FORT DRUM, N.Y. (May 25, 2017) -- The Fort Drum Environmental Division staff teamed up with the 10th Mountain Division and Fort Drum Museum personnel last week to present a set of tours designed to educate fourth-grade students about local history.The concept behind this joint outreach program was to show children that where they live matters and that they walk in the footsteps of community members who have lived and worked this same land long before it became home to the 10th Mountain Division (LI)."This is the first time we've ever done multiple-stop tours," said Dr. Laurie Rush, Fort Drum cultural resources manager. "Students are touring the museum, the lost villages and LeRay Mansion as one program."At the museum, students saw the technological advances from Native American artifacts to the equipment 10th Mountain Division Soldiers use today.At LeRay Mansion, students learned how the earliest Euro-American settlers lived after the Revolutionary War and how the geography of this area impacted their decisions on where to build.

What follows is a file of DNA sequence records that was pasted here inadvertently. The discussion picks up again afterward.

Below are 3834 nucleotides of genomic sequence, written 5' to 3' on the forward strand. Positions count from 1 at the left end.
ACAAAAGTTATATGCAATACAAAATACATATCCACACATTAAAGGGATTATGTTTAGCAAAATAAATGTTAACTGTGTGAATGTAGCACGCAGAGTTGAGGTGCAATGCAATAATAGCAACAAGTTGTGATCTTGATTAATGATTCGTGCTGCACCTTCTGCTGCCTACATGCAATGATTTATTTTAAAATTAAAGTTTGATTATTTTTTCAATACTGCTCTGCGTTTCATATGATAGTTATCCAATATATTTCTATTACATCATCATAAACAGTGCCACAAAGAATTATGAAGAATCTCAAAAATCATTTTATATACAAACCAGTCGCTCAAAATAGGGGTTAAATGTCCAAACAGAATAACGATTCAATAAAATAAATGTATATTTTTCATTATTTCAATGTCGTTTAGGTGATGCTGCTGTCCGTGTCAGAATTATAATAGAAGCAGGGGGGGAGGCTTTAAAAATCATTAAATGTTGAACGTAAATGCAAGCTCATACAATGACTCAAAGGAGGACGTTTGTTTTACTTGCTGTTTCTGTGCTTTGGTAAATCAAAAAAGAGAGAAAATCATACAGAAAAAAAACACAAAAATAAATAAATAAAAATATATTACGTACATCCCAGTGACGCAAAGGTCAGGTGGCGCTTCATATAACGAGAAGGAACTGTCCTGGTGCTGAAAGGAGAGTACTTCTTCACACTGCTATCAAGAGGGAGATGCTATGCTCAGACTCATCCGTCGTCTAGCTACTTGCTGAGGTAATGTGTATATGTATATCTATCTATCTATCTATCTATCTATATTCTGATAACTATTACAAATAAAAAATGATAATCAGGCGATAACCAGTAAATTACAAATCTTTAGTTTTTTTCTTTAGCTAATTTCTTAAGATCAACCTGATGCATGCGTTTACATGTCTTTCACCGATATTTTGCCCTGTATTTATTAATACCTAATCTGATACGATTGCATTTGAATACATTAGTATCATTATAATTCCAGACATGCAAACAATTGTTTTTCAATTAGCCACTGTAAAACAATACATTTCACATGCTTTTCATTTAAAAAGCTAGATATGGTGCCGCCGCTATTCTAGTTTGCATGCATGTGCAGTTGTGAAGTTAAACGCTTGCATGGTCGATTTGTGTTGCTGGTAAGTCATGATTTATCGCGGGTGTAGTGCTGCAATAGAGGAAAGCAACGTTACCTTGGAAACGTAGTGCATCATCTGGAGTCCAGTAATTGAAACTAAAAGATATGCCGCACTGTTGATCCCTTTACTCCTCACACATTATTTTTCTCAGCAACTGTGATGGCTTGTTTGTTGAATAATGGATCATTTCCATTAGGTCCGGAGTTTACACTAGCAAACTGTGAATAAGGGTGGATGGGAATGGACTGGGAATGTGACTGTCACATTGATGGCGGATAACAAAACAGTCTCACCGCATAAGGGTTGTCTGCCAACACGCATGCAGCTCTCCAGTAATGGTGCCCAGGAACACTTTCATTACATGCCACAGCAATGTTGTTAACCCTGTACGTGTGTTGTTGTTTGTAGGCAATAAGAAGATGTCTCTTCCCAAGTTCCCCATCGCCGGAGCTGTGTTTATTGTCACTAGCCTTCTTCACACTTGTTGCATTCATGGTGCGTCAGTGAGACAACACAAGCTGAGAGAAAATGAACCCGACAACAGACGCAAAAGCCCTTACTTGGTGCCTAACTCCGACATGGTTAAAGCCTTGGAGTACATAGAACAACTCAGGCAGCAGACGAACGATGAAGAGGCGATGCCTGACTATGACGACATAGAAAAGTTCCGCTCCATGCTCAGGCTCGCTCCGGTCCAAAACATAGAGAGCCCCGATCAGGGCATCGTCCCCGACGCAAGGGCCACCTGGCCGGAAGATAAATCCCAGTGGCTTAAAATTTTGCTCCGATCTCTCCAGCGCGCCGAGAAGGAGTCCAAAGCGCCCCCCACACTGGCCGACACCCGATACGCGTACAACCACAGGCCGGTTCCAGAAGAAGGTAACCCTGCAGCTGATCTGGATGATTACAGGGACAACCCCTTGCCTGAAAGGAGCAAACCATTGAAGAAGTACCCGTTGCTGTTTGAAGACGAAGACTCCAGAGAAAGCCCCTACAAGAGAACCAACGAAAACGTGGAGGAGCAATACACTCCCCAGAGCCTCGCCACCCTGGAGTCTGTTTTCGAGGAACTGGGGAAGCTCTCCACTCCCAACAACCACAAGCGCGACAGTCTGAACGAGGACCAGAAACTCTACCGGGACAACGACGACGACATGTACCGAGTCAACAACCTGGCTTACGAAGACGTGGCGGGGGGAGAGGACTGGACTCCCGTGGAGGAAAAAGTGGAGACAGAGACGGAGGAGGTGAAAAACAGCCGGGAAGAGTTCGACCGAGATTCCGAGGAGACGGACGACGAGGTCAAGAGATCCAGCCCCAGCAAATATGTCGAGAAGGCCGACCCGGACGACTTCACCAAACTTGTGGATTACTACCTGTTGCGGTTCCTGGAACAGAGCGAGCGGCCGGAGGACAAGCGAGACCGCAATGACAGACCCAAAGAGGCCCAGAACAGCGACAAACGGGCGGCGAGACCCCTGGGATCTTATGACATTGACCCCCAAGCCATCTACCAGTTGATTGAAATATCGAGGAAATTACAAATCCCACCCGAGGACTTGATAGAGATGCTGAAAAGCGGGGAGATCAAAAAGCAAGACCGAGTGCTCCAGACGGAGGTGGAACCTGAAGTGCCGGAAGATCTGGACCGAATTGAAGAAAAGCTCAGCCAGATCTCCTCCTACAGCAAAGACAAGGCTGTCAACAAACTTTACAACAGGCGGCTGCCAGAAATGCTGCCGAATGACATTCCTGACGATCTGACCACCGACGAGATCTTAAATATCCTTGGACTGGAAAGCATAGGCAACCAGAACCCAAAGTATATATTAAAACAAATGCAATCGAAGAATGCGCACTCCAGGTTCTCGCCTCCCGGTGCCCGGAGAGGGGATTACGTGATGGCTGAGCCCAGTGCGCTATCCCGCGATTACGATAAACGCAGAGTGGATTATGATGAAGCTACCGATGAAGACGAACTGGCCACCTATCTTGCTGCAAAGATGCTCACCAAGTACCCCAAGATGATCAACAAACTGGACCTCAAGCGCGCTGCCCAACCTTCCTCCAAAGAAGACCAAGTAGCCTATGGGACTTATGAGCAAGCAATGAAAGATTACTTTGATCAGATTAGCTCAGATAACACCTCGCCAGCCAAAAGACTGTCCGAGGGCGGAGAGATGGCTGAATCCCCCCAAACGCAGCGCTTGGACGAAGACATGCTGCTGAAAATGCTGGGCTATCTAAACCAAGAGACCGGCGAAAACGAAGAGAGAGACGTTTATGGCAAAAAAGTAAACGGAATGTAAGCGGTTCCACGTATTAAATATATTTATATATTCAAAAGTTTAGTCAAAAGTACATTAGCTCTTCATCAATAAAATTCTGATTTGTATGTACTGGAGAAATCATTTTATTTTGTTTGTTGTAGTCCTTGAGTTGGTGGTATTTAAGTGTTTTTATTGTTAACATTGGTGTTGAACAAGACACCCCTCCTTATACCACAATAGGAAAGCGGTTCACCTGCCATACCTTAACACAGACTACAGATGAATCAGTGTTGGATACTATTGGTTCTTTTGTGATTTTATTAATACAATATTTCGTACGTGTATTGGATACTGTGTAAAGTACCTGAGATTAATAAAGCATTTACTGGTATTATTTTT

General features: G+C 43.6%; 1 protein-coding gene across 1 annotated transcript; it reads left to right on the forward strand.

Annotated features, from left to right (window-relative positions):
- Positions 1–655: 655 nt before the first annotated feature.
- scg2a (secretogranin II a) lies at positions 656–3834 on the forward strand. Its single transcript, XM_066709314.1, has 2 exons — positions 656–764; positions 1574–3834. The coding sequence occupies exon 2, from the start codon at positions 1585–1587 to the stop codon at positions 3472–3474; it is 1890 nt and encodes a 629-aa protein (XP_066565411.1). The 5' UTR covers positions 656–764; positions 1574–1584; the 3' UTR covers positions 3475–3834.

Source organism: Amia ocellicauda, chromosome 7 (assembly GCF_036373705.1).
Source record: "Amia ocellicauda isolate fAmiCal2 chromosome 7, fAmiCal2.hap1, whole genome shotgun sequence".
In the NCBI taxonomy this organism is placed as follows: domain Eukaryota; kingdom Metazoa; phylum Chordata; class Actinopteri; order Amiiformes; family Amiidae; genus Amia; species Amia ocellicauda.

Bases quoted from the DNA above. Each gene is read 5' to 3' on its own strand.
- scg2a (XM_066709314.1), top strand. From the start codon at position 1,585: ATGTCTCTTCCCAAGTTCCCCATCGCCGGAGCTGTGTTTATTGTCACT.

A short walking tour of LeRaysville encouraged them to imagine what life was like for these early community members.Matt Rogers, Fort Drum school liaison officer, said that the fourth-graders were really excited about the tour, and it is a great example of the educational partnership that the installation shares with local communities."This tour perfectly aligns with New York state social studies learning standards for fourth grade," he said. "This is the time of year when they are actually learning about local New York state history, so they study it in class and then see it firsthand here."The children were provided with a study guide filled with puzzles and quizzes, photographs and maps to remind them of all they learned on the tour and to help them stay connected with the history and geography of this area. Students were asked to find all of the objects pictured in their guides that are on display at the museum. They learned about material culture and how museum collects these items to provide people with a different way to study the world.The booklet also includes a section on the Iroquois (or Haudenosaunees), the Native American people who inhabited Fort Drum hundreds of years ago. Students learned at the museum how Army helicopters have been named after Native American tribes since the 1960s, and names are chosen to honor their warrior spirit.Heather Wagner, Environmental Division outreach and education coordinator, conducted the mansion tours with Rush. Wagner had just finished one with a class from Black River Elementary School on May 18, and she noted that half of them were Fort Drum Family Members."Many of them live on post, and they probably have driven by these areas at some point," Wagner said. "I think that making larger connections to the geography is important for them."When she isn't being tour guide, Wagner is acquiring more stories and historical facts."We've done a lot more research on the mansion, and over time we find new things, some of those little anecdotal stories that we can share with our audience," Wagner said. "You just pick which ones are appropriate for which group."Most recently, Wagner poured over letters written by President John Adams and found a connection to LeRay."He was a prolific writer, and it turns out that he and James LeRay wrote to each other … almost weekly for most of their lives once James came to America," she said. "They were both heavily invested in agriculture."On a personal note, LeRay wrote Adams that he would be absent from correspondence while the family grieved the loss of a child. During the tour, Wagner takes groups to the grave marker of Sigit Clotilde de Gouvello, LeRay's 15-month-old grandchild who died of unknown illness."When I started here almost 20 years ago, I took oral histories from folks who lived in the area a long time, and they said there used to be a little silver bell that hung from a tree that you rung when you walked down the path to let the baby know you were near," Wagner said. "What I really love about taking down these oral histories and then sharing them with people on these tours is that someone, last year, must have been inspired by my story, and they actually hung a bell out here for her."After completing six tours for nearly 80 students, Rush and Wagner returned to LeRay Mansion on Friday for two more -- first with the garrison commander and members of the 91st Military Police Battalion and afterward for the International Spouses Group from Army Community Service.Despite this influx of tour groups, LeRay Mansion primarily functions as quarters for distinguished visitors at Fort Drum. It also has served as the site for annual holiday receptions, change of command ceremonies and military tattoos."What's really wonderful about the mansion is that it is being used today exactly the way it was intended to be used when LeRay built it," Rush said. "He built it to make a positive impression on the community, and he built it to host really important functions with invited dignitaries."